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Pinwheel Cookies Recipe

Pinwheel Cookies Recipe

What would Christmas be without home-baked treats? These fetching pinwheel cookies, with their swirls of light and dark doughs, are doubly appealing and look great wrapped as a gift! The dough needs to chill awhile before you bake it, but the final product is well worth the wait.


  • 1 1/2 cups (3 sticks) unsalted butter, softened
  • 1 cup confectioners' sugar
  • 2/3 cup granulated sugar
  • 1 tablespoon vanilla extract
  • 3 cups flour
  • 1 teaspoon salt
  • 1 teaspoon baking powder
  • 1/4 cup unsweetened cocoa powder


1. Using a wooden spoon, cream the butter until it's smooth (see tip below.) Stir in the sugars and vanilla extract until they're evenly blended. In a separate bowl, whisk together the flour, salt, and baking powder. Add the dry ingredients to the creamed mixture one third at a time, stirring after each addition, until the dough is evenly blended.

2. Set aside half of the cookie dough. Add the cocoa powder to the remaining dough and stir until it is fully incorporated.

Pinwheel Cookies - Step 3

3. Divide the chocolate dough in half. Place each half on a large piece of plastic wrap, pat it into a 1/2-inch-thick square, and then wrap it in the plastic. Repeat the process for the vanilla dough. Refrigerate the 4 squares until firm, about 1 to 2 hours.

4. Unwrap one piece of the chilled vanilla dough, leaving it on the plastic. Cover it with a second piece of plastic wrap, then roll it into a rectangle measuring about 9 by 7 inches. If the dough gets too soft and difficult to roll, slide it onto a baking sheet and refrigerate it until it's firm again, about 5 to 10 minutes. Unwrap a piece of the chocolate dough, cover it with another piece of plastic, and roll it into an 8- by 7-inch rectangle.

Pinwheel Cookies - Step 5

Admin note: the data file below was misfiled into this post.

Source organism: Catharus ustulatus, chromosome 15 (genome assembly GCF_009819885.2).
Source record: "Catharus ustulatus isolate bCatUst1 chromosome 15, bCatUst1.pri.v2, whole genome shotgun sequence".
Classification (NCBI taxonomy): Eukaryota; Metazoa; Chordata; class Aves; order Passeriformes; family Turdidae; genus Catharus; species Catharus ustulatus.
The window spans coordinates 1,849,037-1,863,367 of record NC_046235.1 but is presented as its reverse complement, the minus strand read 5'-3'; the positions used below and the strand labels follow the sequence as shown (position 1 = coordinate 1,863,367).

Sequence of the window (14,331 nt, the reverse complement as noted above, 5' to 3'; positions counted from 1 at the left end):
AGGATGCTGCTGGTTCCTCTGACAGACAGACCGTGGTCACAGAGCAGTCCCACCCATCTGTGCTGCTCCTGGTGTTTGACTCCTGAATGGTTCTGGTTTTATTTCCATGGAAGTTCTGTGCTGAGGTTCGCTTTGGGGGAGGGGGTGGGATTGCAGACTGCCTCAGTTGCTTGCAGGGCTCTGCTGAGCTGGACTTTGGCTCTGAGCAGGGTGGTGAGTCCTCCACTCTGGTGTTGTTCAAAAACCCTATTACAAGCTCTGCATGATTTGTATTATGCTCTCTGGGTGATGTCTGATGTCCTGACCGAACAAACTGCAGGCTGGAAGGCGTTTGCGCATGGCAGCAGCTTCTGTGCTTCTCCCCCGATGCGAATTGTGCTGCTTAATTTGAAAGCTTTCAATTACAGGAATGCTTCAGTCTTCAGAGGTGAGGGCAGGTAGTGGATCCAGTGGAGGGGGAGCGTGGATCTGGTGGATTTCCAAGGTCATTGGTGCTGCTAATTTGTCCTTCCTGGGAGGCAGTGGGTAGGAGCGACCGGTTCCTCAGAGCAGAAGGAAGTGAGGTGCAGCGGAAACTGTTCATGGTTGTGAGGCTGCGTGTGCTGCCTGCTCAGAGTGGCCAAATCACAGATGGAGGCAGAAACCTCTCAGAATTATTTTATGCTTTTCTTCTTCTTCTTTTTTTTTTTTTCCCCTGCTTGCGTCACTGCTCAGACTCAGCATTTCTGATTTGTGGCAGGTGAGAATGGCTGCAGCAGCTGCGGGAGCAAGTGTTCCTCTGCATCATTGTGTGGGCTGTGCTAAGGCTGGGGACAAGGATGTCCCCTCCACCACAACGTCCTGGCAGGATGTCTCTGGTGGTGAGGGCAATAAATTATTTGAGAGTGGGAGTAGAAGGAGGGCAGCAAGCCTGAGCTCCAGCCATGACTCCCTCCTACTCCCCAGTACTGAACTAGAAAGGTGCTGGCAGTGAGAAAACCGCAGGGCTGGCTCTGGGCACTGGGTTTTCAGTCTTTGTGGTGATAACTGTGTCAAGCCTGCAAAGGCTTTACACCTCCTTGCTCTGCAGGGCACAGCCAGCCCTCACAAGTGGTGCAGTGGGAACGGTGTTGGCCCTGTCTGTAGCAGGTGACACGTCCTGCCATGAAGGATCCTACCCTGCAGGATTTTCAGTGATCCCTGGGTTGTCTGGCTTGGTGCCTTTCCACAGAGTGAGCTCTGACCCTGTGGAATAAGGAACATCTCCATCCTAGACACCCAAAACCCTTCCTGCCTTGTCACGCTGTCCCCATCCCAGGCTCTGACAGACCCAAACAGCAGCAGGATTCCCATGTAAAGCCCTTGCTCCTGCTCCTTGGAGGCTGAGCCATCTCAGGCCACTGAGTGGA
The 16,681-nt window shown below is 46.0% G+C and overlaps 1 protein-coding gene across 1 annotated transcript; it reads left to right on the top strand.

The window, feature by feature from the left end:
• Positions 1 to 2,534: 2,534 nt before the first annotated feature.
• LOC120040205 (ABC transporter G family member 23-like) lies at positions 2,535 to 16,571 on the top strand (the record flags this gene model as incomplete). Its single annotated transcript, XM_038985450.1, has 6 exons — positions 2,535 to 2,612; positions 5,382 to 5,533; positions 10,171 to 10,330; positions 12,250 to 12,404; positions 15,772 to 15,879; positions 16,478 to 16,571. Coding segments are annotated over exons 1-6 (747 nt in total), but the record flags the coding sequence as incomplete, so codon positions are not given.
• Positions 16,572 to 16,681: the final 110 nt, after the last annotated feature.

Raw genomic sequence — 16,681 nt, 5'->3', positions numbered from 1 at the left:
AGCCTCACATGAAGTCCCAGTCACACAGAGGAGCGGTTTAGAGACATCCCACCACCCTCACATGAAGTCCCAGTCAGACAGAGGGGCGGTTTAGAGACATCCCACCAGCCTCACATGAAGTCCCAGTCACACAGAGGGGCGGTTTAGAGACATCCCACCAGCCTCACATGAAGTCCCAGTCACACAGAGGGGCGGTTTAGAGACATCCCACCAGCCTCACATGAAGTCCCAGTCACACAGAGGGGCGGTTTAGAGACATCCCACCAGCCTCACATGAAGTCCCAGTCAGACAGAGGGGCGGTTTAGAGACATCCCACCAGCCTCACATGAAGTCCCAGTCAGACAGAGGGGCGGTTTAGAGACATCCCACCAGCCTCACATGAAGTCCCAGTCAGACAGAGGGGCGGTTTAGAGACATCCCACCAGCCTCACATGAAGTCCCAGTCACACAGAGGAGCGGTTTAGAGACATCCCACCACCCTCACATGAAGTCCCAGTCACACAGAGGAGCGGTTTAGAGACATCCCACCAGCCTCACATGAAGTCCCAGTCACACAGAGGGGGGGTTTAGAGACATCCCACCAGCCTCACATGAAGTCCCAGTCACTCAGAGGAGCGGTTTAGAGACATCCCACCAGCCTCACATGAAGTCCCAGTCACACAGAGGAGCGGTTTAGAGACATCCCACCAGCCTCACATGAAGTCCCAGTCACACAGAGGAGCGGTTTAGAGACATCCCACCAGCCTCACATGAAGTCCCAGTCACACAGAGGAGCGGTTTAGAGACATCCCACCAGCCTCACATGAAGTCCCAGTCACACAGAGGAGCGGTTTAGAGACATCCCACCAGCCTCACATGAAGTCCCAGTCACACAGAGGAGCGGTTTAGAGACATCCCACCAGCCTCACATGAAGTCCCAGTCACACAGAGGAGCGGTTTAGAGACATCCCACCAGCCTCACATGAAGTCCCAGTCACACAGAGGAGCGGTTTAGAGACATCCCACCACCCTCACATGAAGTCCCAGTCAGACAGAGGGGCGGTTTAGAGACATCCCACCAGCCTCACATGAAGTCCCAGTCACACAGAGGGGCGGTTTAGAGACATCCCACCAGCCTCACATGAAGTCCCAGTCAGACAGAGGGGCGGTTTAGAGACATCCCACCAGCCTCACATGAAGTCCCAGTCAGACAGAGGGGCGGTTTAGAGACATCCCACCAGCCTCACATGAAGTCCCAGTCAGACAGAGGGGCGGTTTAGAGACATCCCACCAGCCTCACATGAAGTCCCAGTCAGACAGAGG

5. Remove the top piece of plastic wrap from both rolled doughs and invert the chocolate dough on top of the vanilla dough, lining up 3 sides and leaving about 1 inch of vanilla dough exposed on one side. Starting at the opposite side, lift the vanilla dough by the plastic wrap underneath it and snugly roll up both layers into a log, peeling away the plastic wrap as you go. Wrap the log in the plastic and refrigerate it for at least 2 hours. Repeat the process with the 2 other pieces of dough.

6. Heat the oven to 350ยบ. Line 2 shiny, heavy baking sheets with parchment paper. Unwrap one of the logs and slice it into 1/4-inch-thick rounds. (See tip below for a safe, kid-friendly way to slice dough.) Arrange the slices on the parchment about 1 inch apart and bake them for about 13 minutes. When done, they'll still be a little soft to the touch -- the cookies will have a better texture if you don't let their edges brown.

7. Leave the cookies on the sheet for 1 minute, then transfer them to a wire rack to cool. Slice and bake the second log as the first. Makes about 4 dozen cookies.


Creaming Butter and Sugar To "cream" means to beat and mix something, usually by hand (we like to use a wooden spoon), until it has a smooth, creamy consistency. The term is often used for combining butter and sugar. As the butter is stirred, it becomes lighter and more airy, and the sugar becomes more uniformly incorporated.

A Kid-friendly Way to Slice Dough Slip a long piece of unflavored dental floss (about 20 inches) beneath the dough log. Pull the ends up and over the log, crossing them. Wrap the ends of the floss around your fingers and pull in opposite directions.

Parchment Paper Thanks to its nonstick coating of silicone, parchment paper keeps baked food from sticking to pans without having to grease them. You can buy it by the roll or precut to fit standard-size baking sheets. Because it's a treated, heavy-duty paper, you can reuse it several times before it gets brittle.